Adobe today announced a pretty solid Black Friday deal. Adobe initially launched the Photoshop Photography Program in September to support the needs and workflow of photographers who use CS3 or later. Now, for a limited time, Adobe it is extending this offer to ALL photographers for $9.99/month as an annual subscription – valid from Nov. 20 (9:00 a.m. PST) through Dec. 2, 2013 (11:59 p.m. PST) on Adobe.com… Read more
This morning, Adobe announced Photoshop and Premiere Elements 12, an upgrade to their consumer photo and video editing tools for Mac and PC. A year to the day from the release of Elements 11, this release focuses on cloud organizing, sharing, syncing and editing photos and videos with Adobe Revel Cloud. New features like Content Aware Move and Auto Smart Tone for Photoshop and additional FilmLooks and Subject Spotlight for Premiere headline the updates.
What’s New in Photoshop Elements 12:
Photoshop Elements 12 gives you new options for perfecting and sharing your favorite memories with friends and family. Organize, edit, enhance, and share more quickly and easily thanks to bold icons, a helpful Action bar, and the ability to choose from Quick, Guided, or Expert editing modes so you can edit your photos the way that works best for you.
- Take your photos with you wherever you go: Easily view, relive, and share your Elements photos on your smartphone and tablet. And finally—unlock the photos from your mobile device, and see them in your Elements albums back at home.
- Share: Quickly and easily post on Facebook, YouTube, Vimeo, Twitter, and more. Share your Elements photos in Private Web albums, and view them on your smartphone or tablet.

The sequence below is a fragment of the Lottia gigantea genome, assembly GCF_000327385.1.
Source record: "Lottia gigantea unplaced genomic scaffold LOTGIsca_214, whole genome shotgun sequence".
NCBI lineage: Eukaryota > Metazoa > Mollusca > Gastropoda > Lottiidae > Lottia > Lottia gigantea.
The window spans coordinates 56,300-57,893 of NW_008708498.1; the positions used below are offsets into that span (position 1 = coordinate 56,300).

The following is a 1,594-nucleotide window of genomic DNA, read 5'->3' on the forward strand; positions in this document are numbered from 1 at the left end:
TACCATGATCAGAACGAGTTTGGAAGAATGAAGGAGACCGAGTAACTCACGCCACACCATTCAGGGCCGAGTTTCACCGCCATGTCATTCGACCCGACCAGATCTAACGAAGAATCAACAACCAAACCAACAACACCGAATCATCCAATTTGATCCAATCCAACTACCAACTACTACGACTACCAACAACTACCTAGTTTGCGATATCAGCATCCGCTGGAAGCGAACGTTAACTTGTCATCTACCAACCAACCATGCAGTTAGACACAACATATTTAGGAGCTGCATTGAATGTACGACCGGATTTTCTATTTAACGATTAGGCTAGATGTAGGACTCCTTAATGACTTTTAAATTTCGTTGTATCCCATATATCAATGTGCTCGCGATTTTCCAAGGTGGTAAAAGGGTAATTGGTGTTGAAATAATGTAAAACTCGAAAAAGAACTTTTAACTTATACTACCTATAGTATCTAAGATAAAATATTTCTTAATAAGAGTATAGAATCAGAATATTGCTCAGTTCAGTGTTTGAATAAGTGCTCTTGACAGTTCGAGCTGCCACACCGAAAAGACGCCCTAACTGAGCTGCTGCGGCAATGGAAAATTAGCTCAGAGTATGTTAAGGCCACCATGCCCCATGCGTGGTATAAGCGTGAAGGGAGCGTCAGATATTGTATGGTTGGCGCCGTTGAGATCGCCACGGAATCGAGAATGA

- Easily move objects: Move objects in a photo and have the background automatically filled in with Content Aware Move.
- Add your personal touch in an instant: Use one-touch Frames, Effects, and Textures to add depth to your snapshots.
- Correct pet eye: Remove green, yellow, and other “pet eye” discolorations as easily as you remove red-eye in photos of people.
- Make it uniquely yours: Get intelligent photo corrections with Auto Smart Tone, which learns your preferences in a snap.
New in Premiere Elements 12: Read more
Updates out today for Photoshop CC (version 14.1) bring new features for Creative Cloud members including a brand new open source technology that Adobe is calling “Adobe Generator”. The new feature will allow users to automatically create image assets in real-time without the need “of copying, slicing and exporting each layer manually.” Here’s how it works:
Simply add a file extension to the name of your layer or layer group, and Photoshop will automatically create a JPG, PNG or GIF from the contents of that layer. If you make a change to that layer, the file is immediately updated. This means that you now have a folder of images that are always up-to-date with your Photoshop design. If you need larger dimension images for Retina displays, you can also quickly create those by adding a scaling factor.
In Photoshop, Adobe Generator can be turned on by navigating to File -> Generate -> Image Assets and renaming layers with supported tags. Adobe notes some examples in its blog post. For example, “200% logo-retina.png, logo.png” produces both a 2x and a 1x asset, while “heroImage.jpg10” produces a 1x asset with max quality.
The introduction of iOS 7 brought forth a new era of iOS design: one that discards old thinking and draws little inspiration from past designs. While Apple’s included applications in iOS 7 have all been updated for the new design aesthetic, their App Store apps haven’t. Installing any of Apple’s other applications alongside iOS 7 reveals a huge discrepancy between the old, skeuomorphic design, and the new, flatter look. Obviously, Apple will have to redesign all of their App Store applications. So, what will they look like?